East Sierra Valley
Chamber of Commerce

Sierra Valley, Sierra County California                                   Community & Towns

The HUB Zone Empowerment Contracting Program stimulates economic development and creates jobs in urban and rural communities by providing Federal contracting preferences to small businesses. Preferences can go to small businesses that obtain HUBZone certification in part by employing staff who live in a HUBZone. The Chamber serves local hub zone by providing information, resources, networking and education.

Distances in Miles:  Reno 45, Truckee 45, Sacramento 160, Redding 180, San Francisco 250, Los Angeles 538

Sierra Valley is a unique place in the world. Expansive fields of green alfalfa, and harvested hay, surround the seasonal water channels, stretching in the warmth of the sun to meet dense, pine forests. Numerous, and often owl inhabited, old, rustic barns, dating back to original settlers, are scattered throughout the valley. Excellent photographic and painting opportunities occur from public roads. It is a collision of various habitats and micro-climates. It has grasses, streams and rivers, high dessert lakes, tumbleweed, and sage, wetlands, and conifer forests. Where else would you find an Eagle feeding near a den of barn swallows, or nesting near a pair of Sand Cranes? At the right time of year, it is possible to see over 100 species in a day by starting at Yuba Pass in early morning, continuing through the valley, and ending at Frenchman Lake to the east. Birding in Sierra Valley (maps and routes) is very popular.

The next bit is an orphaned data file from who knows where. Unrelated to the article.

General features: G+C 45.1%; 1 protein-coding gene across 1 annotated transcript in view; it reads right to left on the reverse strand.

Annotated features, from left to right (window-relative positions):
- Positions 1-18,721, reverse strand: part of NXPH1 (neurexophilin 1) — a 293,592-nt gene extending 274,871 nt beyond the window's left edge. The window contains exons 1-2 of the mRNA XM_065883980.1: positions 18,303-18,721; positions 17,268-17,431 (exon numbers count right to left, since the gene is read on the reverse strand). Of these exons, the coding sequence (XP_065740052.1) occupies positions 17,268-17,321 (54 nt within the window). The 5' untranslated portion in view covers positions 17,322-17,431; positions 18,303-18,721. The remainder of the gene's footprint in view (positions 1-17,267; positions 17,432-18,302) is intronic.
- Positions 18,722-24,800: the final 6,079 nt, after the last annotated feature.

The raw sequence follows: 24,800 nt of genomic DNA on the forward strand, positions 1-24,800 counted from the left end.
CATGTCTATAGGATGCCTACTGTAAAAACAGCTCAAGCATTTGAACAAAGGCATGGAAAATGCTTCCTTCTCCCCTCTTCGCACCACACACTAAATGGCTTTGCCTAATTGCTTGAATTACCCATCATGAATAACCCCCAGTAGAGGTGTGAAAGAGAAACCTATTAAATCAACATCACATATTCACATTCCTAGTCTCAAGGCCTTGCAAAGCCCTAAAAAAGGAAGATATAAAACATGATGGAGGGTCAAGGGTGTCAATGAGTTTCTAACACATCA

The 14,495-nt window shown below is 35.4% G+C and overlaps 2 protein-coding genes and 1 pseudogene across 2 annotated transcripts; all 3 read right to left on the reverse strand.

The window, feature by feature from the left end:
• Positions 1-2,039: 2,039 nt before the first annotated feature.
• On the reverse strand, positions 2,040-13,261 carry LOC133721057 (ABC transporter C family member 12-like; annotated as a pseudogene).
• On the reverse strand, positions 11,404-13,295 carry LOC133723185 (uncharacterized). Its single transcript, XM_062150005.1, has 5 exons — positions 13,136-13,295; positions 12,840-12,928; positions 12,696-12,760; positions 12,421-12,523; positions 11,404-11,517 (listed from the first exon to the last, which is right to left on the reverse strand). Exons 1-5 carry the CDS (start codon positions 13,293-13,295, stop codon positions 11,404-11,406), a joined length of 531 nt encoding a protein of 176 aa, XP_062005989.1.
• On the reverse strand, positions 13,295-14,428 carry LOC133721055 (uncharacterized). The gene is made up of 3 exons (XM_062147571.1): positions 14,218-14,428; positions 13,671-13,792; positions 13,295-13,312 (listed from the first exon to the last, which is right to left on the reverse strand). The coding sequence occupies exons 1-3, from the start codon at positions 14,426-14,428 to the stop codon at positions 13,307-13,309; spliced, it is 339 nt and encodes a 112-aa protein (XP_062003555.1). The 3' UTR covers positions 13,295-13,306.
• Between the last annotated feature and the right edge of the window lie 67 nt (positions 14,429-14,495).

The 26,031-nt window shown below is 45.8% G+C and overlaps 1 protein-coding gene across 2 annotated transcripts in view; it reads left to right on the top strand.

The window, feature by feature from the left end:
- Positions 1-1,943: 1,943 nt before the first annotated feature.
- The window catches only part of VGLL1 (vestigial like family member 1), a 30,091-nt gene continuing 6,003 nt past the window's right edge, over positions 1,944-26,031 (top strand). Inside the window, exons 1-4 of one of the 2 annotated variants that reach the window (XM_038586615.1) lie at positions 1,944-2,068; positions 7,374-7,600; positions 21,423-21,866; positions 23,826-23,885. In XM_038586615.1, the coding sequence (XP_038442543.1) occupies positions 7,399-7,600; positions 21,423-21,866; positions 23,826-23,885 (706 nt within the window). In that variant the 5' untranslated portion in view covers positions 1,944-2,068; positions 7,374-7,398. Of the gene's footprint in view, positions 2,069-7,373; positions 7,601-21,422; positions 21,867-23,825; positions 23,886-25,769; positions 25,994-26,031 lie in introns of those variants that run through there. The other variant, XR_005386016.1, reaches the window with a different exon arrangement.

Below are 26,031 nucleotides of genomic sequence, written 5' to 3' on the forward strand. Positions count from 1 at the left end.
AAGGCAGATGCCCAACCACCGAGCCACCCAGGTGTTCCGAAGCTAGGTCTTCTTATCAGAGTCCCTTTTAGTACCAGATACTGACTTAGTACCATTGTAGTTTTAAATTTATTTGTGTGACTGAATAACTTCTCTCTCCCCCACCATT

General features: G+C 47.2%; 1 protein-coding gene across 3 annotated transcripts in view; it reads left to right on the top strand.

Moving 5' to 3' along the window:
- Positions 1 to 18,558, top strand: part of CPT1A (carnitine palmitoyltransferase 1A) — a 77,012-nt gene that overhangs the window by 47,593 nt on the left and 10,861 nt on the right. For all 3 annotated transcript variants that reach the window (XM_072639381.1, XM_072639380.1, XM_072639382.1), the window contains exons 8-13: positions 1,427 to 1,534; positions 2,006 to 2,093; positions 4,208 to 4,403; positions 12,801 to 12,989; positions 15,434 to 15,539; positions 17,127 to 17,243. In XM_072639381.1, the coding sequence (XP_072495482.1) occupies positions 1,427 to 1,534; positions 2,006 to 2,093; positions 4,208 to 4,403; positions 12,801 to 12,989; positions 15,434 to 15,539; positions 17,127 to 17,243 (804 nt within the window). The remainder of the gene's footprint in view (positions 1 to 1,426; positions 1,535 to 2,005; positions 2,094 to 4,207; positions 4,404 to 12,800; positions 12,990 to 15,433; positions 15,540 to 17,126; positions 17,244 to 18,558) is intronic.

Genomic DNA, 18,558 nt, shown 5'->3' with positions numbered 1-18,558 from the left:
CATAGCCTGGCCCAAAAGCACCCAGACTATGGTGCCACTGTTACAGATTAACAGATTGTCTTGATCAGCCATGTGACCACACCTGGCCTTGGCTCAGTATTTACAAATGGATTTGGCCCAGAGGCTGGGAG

The rural highways and several county roads offer paved mountain bike routes around and through the valley. Many biking fundraiser are held in Sierra Valley. Sierra Valley is a must for true road bike enthusiasts, and mountain bikers are discovering the fun, primitive valley roads and pine-covered ridges to the north. The Sardine Peak Lookout area cresting the small range southeast of Sierraville provides numerous mountain biking opportunities on logging roads, but the crowds have yet to discover the great selection. The Lookout is the perfect, tranquil site to view the valley and hills.

Jackson Meadows Reservoir lies east on the Henness Pass Road and is one of the top fishing and camping lakes in the Northern Sierra Nevada. Little Truckee River Falls (also referred to as Webber Falls) lies only 3 minutes off the road and is one of the best waterfalls of the Eastern Sierra. It lies on Sierra Pacific Industry lands and access is provided courtesy of them. French Man’s Lake on the northeast side of Sierra Valley is also a productive and popular fishing, swimming and camping area.